Higher Salaries Recommended For Teachers of Math, Science
Palo Alto, Calif--To stop the current "brain drain" from the classroom to industry, teachers of mathematics and science should receive higher pay than other teachers.
This was the recommendation of several speakers at the first of six public hearings scheduled by the National Commission on Excellence in Education. The initial meeting, held here earlier this month, was devoted to a discussion of science, mathematics, and technology.
Urgent Need for Change
Most speakers testified that the need for change is urgent because the "low quality" of current educational programs threatens the economic well-being and security of the nation.
In addition to recommending differential salaries, they suggested that the problem of "deteriorating" school programs in science and mathematics might be solved in part by:
A longer school day;
More up-to-date equipment and instructional materials;
Workshops and courses to upgrade the instructional capabilities of science and mathematics teachers;
Placement of mathematics and science specialists in elementary schools;
Leadership from the federal government and national groups to set high standards in mathematics and science education in elementary and secondary schools; and
Federal support to help meet these higher standards.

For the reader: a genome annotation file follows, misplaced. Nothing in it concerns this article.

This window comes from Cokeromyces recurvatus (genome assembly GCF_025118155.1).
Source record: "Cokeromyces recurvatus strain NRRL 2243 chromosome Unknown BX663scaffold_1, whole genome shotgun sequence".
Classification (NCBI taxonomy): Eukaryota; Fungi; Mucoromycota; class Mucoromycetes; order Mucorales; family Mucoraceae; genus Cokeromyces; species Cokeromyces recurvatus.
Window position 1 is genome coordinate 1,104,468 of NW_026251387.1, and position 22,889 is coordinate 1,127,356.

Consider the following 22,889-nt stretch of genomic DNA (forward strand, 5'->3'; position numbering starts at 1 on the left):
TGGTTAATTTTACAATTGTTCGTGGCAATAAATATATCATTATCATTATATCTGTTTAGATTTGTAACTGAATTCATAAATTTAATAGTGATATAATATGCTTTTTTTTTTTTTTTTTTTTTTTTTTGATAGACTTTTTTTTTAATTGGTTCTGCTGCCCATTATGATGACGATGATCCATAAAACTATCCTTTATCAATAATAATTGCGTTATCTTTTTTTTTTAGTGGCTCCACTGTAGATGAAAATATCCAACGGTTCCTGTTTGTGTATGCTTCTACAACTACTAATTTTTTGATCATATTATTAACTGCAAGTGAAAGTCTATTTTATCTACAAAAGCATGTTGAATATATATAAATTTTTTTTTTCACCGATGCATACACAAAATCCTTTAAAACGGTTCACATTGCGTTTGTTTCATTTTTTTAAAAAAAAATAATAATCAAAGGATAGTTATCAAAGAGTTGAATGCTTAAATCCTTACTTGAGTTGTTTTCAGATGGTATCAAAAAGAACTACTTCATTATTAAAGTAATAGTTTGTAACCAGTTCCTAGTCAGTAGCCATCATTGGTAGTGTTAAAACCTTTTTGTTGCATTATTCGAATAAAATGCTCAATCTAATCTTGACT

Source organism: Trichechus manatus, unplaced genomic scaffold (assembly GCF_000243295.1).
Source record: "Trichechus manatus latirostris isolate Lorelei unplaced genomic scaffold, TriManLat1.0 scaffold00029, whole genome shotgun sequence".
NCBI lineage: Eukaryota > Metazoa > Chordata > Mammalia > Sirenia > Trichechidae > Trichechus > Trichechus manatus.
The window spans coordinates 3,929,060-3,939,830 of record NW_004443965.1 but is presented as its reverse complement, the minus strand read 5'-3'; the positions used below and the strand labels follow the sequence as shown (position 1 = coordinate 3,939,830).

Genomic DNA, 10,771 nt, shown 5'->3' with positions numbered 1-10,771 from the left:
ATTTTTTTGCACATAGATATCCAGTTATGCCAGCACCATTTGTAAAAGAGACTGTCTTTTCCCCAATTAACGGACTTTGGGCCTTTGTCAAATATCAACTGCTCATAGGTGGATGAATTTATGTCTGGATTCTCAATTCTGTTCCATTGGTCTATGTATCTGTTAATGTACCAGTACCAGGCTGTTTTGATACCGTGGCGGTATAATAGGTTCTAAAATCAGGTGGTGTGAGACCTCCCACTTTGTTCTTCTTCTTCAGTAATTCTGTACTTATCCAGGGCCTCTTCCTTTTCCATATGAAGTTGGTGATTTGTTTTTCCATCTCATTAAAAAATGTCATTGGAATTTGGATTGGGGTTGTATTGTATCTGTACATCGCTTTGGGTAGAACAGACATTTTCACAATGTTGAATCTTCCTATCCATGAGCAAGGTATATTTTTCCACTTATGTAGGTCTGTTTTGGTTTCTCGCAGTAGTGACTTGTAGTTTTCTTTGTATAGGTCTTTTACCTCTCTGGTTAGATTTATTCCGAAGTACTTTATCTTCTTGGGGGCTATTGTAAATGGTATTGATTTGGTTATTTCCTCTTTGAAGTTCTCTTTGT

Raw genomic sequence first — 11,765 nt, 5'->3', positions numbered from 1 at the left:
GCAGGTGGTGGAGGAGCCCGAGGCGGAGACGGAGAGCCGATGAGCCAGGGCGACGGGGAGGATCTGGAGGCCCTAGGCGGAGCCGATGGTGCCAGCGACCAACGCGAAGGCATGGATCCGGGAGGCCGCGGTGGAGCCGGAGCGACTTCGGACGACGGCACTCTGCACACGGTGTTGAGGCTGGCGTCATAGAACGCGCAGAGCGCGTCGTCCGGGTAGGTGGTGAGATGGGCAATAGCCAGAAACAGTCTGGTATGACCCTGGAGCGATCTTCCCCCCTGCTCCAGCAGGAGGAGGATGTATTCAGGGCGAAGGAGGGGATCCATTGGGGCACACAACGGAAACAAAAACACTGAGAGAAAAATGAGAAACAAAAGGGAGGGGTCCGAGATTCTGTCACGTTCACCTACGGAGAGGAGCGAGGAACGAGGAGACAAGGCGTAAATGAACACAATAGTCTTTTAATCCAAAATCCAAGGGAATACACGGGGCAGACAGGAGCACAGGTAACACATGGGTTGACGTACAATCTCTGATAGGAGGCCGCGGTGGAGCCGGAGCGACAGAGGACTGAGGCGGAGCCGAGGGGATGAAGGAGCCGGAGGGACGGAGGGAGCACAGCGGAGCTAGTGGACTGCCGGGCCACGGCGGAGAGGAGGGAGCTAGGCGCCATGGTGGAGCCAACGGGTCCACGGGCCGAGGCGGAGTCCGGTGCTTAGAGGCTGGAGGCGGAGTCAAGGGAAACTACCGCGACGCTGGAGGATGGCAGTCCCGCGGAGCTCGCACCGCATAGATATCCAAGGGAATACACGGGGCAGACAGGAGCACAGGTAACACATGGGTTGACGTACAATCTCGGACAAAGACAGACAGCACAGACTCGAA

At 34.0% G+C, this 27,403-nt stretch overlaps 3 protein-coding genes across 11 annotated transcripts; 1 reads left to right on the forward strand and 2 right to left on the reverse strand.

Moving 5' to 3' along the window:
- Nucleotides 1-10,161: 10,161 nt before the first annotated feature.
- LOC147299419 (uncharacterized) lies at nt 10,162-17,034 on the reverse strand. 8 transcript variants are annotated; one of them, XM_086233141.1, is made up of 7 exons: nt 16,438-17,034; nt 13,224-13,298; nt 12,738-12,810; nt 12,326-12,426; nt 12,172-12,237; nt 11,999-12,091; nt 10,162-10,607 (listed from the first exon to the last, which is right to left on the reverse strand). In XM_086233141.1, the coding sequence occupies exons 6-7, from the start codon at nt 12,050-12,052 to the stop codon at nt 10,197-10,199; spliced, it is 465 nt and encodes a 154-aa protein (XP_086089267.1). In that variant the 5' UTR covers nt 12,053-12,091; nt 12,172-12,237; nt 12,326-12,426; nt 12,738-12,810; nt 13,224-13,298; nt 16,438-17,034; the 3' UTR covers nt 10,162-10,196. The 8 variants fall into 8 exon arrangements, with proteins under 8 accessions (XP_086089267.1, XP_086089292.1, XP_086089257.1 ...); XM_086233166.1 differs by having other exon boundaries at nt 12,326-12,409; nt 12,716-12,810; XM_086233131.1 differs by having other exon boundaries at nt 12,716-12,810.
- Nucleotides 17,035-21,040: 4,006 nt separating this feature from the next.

The lone dissenter to the idea of differential pay was Juliette Henry, a Los Angeles teacher and member of the state board of directors of the California Teachers Association (cta), an affiliate of the National Education Association (nea). In her testimony, Ms. Henry said the concept, if implemented, would create "an elitist attitude" on the part of mathematics and science teachers."
"The cta opposes the idea of differential salaries," she said. "We have always believed in a single salary schedule and that salaries of all teachers should be raised," not just those in certain subject areas.
The California Federation of Teachers was not represented at the meeting.
In an interview following the eight-hour meeting of the commission, Governor Albert H. Quie of Minnesota, one of the seven commissioners who attended the session, supported the differential-pay recommendation.
"Like everything else, you have to put a greater effort and more money in some areas than in others," he said. "Everything should not be treated as equal. If math and science teachers can't be recruited any other way, they should be paid more."
Influence of Marketplace
"I think the marketplace will work its influence on this matter in the long run, irrespective of fears to the contrary," said David P. Gardner, chairman of the commission and president of the University of Utah, who supported the recommendation. "If the schools are going to get these teachers, they are going to have to pay for them. If they don't, we won't have math and science teachers in the schools."
Representing the National Council of Teachers of Mathematics, Harold D. Taylor, a mathematics teacher in the San Mateo (Calif.) High School District, told commission members that mathematics teachers require higher pay than other teachers because "the average salary of a beginning teacher with a bachelor's degree is no more than 60 percent of the beginning salary offered by private industry to bachelors-degree graduates in mathematics and statistics."
He added that "all teachers in short supply should be offered incentives to enter or to remain in teaching."
"Paying math and science teachers more than other teachers would be traumatic in any school," said Bernard M. Oliver, technical consultant to the president of the Hewlett-Packard Co., "but the law of supply and demand will prevail. It's already happening in universities."